Music Producer New York

Hi. I'm a music producer based in New York City. Originally from France, I moved to the big apple nearly 10 years ago to pursue audio engineering studies (SAE). After an internship at Puremagnetik/Ableton, I quickly stepped into the professional world and started working as a freelance music producer in New York. As both an audio engineer and a keyboard player, I am both technically and musically inclined. I can do any style but EDM (Electronic Dance Music) and pop are the ones I'm the best at.


I have worked on countless projects but the most notable to date is "Miguel - Do You” which I co-produced at Platinum Sound, Wyclef Jean’s studio. I have also released some of my personal work on Defected, Hed Kandi, Wagram, and other labels. I'm currently working as a music producer in New York. Enough talking. A Soundcloud Link is worth a thousand words so check it out and hit me up if you like what you hear. :)

Production Tips

  • Less is more
  • Working smart is more important than working hard. Combining the two is a killer combo!
  • Quality over quantity
  • The producer, not the gear, makes the music. It's all about what you do with what you have (A lot of your favorite dance tracks have been made on a laptop)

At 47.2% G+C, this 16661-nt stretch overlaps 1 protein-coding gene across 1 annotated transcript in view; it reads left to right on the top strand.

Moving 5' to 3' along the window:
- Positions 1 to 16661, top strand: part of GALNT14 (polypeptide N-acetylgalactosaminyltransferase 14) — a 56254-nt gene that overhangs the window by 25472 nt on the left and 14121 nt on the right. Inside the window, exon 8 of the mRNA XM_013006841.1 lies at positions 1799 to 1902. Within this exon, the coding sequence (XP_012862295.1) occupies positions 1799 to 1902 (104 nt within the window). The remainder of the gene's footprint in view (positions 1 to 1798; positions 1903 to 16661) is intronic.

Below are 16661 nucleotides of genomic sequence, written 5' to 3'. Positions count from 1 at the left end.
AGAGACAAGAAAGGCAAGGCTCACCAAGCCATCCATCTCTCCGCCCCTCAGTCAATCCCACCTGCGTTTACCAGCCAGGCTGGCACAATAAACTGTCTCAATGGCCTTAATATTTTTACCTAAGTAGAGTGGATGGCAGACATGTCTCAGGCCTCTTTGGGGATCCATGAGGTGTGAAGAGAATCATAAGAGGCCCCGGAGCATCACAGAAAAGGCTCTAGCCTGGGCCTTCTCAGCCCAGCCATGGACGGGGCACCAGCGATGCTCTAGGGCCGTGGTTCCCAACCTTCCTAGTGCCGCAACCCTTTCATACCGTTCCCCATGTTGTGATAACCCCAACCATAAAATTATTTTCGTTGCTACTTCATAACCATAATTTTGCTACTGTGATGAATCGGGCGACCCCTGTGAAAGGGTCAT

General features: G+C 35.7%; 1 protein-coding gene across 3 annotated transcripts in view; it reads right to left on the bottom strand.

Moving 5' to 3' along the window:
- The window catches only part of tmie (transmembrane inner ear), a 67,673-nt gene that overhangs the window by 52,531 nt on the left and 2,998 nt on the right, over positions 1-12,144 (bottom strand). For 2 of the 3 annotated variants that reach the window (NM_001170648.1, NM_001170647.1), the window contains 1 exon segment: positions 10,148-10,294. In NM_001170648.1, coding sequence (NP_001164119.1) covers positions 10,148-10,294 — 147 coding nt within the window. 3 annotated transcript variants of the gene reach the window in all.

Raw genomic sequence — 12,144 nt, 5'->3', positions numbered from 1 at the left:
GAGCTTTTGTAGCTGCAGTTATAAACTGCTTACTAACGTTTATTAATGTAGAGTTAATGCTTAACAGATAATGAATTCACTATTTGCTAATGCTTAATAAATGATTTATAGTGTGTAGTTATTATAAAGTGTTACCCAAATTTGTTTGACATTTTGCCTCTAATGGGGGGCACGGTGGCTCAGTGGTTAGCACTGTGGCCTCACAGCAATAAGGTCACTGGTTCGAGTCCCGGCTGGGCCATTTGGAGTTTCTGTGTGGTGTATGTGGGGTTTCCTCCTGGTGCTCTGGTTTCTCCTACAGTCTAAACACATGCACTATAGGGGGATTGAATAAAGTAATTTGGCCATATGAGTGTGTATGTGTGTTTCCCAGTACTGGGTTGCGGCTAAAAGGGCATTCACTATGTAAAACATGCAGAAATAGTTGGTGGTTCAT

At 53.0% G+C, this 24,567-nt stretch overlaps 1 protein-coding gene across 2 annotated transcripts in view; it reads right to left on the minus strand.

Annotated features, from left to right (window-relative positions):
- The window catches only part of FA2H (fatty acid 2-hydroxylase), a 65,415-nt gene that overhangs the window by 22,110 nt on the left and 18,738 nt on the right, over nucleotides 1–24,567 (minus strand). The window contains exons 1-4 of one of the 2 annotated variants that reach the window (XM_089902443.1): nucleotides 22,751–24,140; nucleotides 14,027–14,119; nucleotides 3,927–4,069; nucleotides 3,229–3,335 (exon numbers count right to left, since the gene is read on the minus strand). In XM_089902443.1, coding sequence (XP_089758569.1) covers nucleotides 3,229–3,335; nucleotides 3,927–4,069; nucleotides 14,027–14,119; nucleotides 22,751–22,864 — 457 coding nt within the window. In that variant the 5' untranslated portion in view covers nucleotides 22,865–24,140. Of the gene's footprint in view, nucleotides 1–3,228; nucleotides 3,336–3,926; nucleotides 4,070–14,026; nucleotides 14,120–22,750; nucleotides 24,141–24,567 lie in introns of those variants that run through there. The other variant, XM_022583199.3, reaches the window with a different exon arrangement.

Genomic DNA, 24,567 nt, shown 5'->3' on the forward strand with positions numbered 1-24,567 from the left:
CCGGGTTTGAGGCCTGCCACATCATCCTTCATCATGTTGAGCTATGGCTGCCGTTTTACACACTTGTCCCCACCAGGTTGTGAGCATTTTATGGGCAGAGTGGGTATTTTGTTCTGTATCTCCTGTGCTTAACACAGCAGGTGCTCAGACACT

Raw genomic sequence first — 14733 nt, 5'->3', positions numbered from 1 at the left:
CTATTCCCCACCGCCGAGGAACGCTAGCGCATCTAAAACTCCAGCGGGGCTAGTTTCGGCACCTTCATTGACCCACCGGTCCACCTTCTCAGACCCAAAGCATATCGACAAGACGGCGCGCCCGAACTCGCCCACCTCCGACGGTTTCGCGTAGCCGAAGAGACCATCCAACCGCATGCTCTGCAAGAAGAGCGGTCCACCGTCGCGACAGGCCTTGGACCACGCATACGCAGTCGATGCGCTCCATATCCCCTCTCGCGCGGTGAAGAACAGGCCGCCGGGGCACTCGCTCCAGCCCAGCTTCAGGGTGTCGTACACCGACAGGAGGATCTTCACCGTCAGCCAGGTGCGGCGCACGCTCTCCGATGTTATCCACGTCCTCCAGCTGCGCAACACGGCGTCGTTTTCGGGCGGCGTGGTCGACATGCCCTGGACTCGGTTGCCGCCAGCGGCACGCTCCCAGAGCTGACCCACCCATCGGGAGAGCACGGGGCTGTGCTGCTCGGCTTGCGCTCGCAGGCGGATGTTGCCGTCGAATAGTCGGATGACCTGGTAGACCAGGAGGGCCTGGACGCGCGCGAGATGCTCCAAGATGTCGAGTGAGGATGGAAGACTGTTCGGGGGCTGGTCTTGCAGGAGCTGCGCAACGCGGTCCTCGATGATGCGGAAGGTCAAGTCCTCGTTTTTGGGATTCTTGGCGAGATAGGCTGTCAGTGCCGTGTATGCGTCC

• It's all about context. A sound can be amazing by itself but it will not necessarily fit the song you're working on. Let it go (too bad, I know)
  • Be organized with your samples, presets, and anything else. You don't want to stop the momentum when your creativity is flowing.
  • Draw the big picture first before spending too much time on the details.
  • If you're unsure about a sound, scrap it.
  • Mastering is overrated. Some people talk about it as if it was "the secret" or black magic. If the production/mix is right, you shouldn't have to heavily process the master bus.
  • If you keep on doing what you've been doing, you'll keep getting what you've been getting. Get out of your comfort zone. Think of what could improve your craft and workflow.
  • Whether you're working on a kick, bass or synth, avoid having more than 3 layers. You can already go a long way with EQs, compressors, FXs.
  • Route those layers into a bus/group and process it to glue them together
  • A mix that sounds good at low volume is likely to sound good at a loud volume
  • Hearing the same riffs over and over can and will numb your ears. Take a break to gain perspective.
  • You move forward by closing possibilities
  • Think of a musical arrangement as a conversation between instruments, not as an argument where they yell all at once.
  • Spend 4/5 of your time finding or recording the right sound, 1/5 mixing it. Not the other way around. If you polish a turd, it's still a turd.
  • Don't hesitate to bounce into audio for easier edits.
  • Use headphones when working on panning and reverb.
  • In most cases, the reverb shouldn't be noticed, but will be missed if muted.
  • EQ your FX returns
  • Continue to produce lots of music, you will always learn something after writing every song
  • Keep in mind that music (or all arts for that matter) is about tension and release, or contrast
  • Learn the rules before breaking them